I doubt the utility of public demonstrations, preferring a lucid, cogently argued complaining writing.

Demonstrations that involve damage to people or property I consider criminal, whatever the cause they are supposed to further.

The demonstrations in America, protesting at the result of the presidential election seem particularly absurd. The only valid ground for protesting at an election is that the election was not properly conducted. I understand that no such complaint is being made in America, but that the protests are just about the result.

There may well be some grounds for complaint once the president elect gets round to doing something, but so far all he's had time for has been to visit the White House to see the outgoing president.

The main effect of pointless, violent protests against the election result is likely to be to strengthen the resolve of the winners and convince them that their opponents are delinquents.

Tuesday, 8 November 2016

Who is Nick ?

Every few weeks we hear some news item about 'Nick' the false witness who persuaded over eager police officers to conduct an expensive witch hunt against innocent elderly and formerly prominent men.

The targets of Nick's accusations have suffered great hurt, and Harvey Proctor lost his job as a result of the fuss. They should at least have a chance to sue for damage sustained, but it is hard for them to do that if Nick''s identity is secret.

Police justify publishing the names of suspects by saying that it encourages other victims to come forward. It might similarly be argued that publishing the identities of alleged victims might encourage people who know some of those victims to be dishonest or untruthful to come forward with evidence of their mendacity.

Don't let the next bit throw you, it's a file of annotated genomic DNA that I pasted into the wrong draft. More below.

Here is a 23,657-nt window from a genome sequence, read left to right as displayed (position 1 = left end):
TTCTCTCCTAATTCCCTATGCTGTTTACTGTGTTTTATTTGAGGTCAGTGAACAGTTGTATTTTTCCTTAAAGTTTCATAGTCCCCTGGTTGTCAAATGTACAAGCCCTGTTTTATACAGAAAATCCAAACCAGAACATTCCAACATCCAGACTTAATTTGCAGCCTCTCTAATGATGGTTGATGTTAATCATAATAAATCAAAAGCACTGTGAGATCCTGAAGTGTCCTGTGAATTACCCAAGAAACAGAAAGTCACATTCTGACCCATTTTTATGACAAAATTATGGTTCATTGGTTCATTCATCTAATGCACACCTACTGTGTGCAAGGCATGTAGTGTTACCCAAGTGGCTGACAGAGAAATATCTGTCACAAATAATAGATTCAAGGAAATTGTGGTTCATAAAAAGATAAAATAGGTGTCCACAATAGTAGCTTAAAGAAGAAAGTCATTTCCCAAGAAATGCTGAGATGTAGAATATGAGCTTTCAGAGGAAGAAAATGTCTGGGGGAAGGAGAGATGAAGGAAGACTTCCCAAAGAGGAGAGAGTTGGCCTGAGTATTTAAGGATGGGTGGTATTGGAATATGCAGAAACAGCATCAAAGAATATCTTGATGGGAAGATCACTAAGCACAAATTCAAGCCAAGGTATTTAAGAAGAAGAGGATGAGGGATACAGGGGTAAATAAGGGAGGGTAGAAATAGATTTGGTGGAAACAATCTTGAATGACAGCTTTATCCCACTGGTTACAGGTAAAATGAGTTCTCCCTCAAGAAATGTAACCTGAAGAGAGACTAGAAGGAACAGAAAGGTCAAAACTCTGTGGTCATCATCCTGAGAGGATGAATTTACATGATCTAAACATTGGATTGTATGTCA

In both cases there are also reasons for not publishing the names. A compromise might be to treat accusers and accused alike and either disclose all names, or keep all secret.

Monday, 7 November 2016

The Damage Done by Libel Damages

A retired police Superintendent was recently convicted of several cases of child abuse. When the abuse was reported in the press many years ago the abuser sued for libel and was awarded £370 000 damages.

Will he now have to pay it back?

An award of damages for libel does not injure just the person who has to pay; it also injures others who are restrained from discussing the matter.

Even a threat to sue for libel can be damaging. Rupert Murdoch prevented free discussion of the parlous state of his companies just by threatening to sue for libel. After he disappeared and was assumed dead it was discovered he had stolen about £400 000 000 from a pension fund.

Perhaps anyone suing, or threatening to sue, for libel could be required to take out an insurance policy to compensate any person suffering loss as a result of the suppression of free discussion.

Sunday, 6 November 2016

Ups and Downs

We talk of 'eating up' 'finishing up', 'tidying up', and in recent years some people have even started to talk of 'meeting up' . In all those cases 'up' seems to be redundant. There are no alternative ways of eating or tidying, that need to be distinguished by using 'down'. so we don't need to say 'up' either.